In the early morning of 24th of February 2022, Russia invaded Ukraine. Millions of women and children fled to safety, while many remained to defend their homeland. In the time that followed Ukrainian resistance has become a symbol of strength, dignity, and free spirit. People around the globe are showing support by donating money and time, opening their homes for refugees, organising protests and concerts, creating art to raise awareness and funds. Christian Borys, a Canadian marketer and ex-journalist, has a special connection with Ukraine, and like many of us felt the need to do something to help.
The FGM-148 Javelin, an Alabama-made anti-tank weapon, quickly made a strong impact on Ukraine’s war spirit. The missile has been called a “godsend” for Ukraine in its war with Russia. Christian helped develop an image, now known as “Saint Javelin”, which depicts the Virgin Mary cradling a Javelin missile. He was hoping to raise a few hundred dollars selling stickers. Little did he know that St. Javelin will become such an overwhelming success, raising over $1 million for Ukraine in just over a month. Even President Zelensky got one!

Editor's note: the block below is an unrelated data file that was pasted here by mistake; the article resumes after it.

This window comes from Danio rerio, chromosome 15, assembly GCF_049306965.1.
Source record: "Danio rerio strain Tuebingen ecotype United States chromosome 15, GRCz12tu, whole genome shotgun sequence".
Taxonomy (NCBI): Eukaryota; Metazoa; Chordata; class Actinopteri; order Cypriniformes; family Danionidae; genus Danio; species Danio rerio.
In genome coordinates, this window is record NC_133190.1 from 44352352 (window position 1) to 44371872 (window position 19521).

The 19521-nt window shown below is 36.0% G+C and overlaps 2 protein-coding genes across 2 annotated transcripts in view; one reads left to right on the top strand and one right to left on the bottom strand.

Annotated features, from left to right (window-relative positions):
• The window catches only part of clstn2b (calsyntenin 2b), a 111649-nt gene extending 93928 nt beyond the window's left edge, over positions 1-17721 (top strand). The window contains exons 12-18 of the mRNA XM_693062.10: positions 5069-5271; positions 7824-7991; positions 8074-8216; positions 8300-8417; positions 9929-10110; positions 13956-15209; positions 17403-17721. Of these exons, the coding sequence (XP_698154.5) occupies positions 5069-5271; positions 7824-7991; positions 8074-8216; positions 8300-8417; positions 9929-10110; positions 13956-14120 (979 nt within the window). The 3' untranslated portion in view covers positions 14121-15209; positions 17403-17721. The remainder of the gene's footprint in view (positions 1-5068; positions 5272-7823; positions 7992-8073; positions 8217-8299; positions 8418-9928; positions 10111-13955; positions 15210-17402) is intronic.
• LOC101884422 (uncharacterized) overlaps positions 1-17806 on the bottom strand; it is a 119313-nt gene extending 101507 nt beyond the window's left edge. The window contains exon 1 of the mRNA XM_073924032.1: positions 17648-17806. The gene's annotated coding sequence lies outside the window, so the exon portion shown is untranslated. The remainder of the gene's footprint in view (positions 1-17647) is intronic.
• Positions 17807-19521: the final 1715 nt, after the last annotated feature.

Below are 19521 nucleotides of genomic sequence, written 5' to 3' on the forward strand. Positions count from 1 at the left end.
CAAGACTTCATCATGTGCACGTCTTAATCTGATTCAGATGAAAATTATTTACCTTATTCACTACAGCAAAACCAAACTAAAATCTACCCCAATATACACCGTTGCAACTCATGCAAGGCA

Tell me a bit about yourself
I was a journalist for several years, and I spent a lot of that time in Ukraine; that’s where the whole desire to do this stems from. After I left Ukraine, I started a marketing company in Toronto. Basically, I had a weird accumulation of skills that really helped make the Saint Javelin campaign possible.
How and when did you start the Saint Javelin campaign?